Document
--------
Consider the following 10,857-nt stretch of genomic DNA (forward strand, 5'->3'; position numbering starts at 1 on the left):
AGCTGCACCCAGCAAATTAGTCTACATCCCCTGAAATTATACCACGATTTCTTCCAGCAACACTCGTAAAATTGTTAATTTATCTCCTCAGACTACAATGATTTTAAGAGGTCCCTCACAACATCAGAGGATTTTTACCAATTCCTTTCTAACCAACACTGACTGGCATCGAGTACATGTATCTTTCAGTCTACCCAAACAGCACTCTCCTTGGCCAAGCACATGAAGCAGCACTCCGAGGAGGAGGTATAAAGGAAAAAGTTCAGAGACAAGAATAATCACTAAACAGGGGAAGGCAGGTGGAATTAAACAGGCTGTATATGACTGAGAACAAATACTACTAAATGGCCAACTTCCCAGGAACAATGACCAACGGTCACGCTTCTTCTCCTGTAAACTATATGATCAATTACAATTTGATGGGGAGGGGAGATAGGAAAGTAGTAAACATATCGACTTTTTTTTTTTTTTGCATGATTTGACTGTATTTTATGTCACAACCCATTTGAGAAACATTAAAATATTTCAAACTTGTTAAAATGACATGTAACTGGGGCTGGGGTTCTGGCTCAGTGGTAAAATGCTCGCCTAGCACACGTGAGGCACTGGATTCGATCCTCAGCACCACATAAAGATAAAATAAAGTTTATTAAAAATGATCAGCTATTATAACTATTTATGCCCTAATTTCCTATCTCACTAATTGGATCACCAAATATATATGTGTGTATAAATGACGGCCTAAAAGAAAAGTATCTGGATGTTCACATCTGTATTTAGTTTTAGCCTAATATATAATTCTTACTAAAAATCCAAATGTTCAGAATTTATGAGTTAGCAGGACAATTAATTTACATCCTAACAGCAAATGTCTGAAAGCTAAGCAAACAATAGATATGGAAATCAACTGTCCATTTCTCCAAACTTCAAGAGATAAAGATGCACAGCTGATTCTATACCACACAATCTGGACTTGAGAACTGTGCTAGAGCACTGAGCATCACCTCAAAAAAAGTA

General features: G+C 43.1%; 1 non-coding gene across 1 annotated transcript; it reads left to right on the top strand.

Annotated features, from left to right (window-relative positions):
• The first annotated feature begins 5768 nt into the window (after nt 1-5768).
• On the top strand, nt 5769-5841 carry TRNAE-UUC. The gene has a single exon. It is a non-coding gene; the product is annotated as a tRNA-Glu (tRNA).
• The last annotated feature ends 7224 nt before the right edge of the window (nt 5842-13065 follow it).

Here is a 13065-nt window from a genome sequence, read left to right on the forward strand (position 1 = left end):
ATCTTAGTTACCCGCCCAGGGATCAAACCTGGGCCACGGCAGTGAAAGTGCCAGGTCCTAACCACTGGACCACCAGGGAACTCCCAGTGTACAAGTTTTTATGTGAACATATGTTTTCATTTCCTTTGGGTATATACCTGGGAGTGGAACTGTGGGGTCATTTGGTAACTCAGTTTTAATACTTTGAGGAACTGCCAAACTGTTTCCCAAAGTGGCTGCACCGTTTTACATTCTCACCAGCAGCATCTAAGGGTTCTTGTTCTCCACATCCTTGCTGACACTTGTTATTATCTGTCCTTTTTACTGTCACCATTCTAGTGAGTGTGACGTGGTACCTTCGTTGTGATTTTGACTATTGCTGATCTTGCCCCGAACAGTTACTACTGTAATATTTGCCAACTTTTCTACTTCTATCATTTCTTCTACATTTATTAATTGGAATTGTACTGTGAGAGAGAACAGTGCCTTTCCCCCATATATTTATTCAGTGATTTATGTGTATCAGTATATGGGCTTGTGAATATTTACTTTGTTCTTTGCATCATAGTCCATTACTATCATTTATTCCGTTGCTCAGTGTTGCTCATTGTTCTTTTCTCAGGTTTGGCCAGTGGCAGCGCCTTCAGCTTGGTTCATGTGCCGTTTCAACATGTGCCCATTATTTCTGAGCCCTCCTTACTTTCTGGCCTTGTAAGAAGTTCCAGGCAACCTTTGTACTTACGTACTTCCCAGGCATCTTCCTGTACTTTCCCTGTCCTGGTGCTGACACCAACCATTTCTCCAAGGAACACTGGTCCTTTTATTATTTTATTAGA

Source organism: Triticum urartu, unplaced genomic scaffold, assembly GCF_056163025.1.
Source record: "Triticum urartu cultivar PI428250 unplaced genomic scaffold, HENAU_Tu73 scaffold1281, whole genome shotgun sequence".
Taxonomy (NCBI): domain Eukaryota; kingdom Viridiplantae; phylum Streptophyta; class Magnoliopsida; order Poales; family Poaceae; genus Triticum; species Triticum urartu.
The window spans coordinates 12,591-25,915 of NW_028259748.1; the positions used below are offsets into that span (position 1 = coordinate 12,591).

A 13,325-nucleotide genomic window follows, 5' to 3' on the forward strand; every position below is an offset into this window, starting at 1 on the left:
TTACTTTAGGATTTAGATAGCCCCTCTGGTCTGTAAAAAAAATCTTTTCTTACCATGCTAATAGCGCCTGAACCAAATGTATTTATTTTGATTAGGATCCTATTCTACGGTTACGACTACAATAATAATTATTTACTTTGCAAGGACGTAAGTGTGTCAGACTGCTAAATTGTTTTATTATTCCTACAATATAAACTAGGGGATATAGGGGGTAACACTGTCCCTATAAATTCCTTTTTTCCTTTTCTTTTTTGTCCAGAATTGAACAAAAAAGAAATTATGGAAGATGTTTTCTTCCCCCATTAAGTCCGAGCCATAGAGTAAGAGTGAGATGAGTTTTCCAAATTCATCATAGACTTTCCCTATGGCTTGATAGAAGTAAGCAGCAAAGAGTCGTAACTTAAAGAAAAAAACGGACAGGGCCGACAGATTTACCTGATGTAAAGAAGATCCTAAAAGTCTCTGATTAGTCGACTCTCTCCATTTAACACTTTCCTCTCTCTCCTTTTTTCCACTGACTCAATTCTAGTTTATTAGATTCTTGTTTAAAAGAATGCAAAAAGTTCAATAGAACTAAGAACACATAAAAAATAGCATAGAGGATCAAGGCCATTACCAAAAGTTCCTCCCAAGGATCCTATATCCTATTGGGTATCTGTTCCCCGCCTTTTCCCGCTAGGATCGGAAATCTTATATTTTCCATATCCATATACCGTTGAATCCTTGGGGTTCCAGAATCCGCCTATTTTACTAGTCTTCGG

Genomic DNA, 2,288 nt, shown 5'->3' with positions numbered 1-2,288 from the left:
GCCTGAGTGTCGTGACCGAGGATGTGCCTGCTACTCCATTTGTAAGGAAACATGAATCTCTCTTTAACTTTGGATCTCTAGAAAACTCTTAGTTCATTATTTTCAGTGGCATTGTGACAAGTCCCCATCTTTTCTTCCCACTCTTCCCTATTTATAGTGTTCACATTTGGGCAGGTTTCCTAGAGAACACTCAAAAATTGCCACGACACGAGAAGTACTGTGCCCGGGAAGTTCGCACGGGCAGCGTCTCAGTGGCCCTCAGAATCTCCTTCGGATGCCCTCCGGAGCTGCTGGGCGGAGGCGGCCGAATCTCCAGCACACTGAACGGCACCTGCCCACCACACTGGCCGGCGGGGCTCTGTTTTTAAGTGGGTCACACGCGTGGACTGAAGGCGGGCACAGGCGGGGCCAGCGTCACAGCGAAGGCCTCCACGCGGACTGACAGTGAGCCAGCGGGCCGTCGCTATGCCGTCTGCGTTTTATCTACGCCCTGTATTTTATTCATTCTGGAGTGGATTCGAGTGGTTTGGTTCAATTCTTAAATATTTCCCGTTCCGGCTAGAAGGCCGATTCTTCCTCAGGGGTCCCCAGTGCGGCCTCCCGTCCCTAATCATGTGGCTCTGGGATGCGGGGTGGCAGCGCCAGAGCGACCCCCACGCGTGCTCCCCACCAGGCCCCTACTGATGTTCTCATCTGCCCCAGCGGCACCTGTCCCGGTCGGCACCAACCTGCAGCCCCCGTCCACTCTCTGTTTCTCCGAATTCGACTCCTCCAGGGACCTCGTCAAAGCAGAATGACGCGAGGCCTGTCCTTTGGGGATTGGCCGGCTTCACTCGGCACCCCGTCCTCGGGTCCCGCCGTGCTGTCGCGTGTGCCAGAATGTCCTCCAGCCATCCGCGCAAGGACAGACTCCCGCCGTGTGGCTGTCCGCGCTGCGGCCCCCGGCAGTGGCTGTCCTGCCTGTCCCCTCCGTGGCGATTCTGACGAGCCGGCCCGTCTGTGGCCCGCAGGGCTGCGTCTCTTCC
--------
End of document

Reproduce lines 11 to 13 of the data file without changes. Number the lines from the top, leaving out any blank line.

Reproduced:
Source record: "Triticum urartu cultivar PI428250 unplaced genomic scaffold, HENAU_Tu73 scaffold1281, whole genome shotgun sequence".
Taxonomy (NCBI): domain Eukaryota; kingdom Viridiplantae; phylum Streptophyta; class Magnoliopsida; order Poales; family Poaceae; genus Triticum; species Triticum urartu.
The window spans coordinates 12,591-25,915 of NW_028259748.1; the positions used below are offsets into that span (position 1 = coordinate 12,591).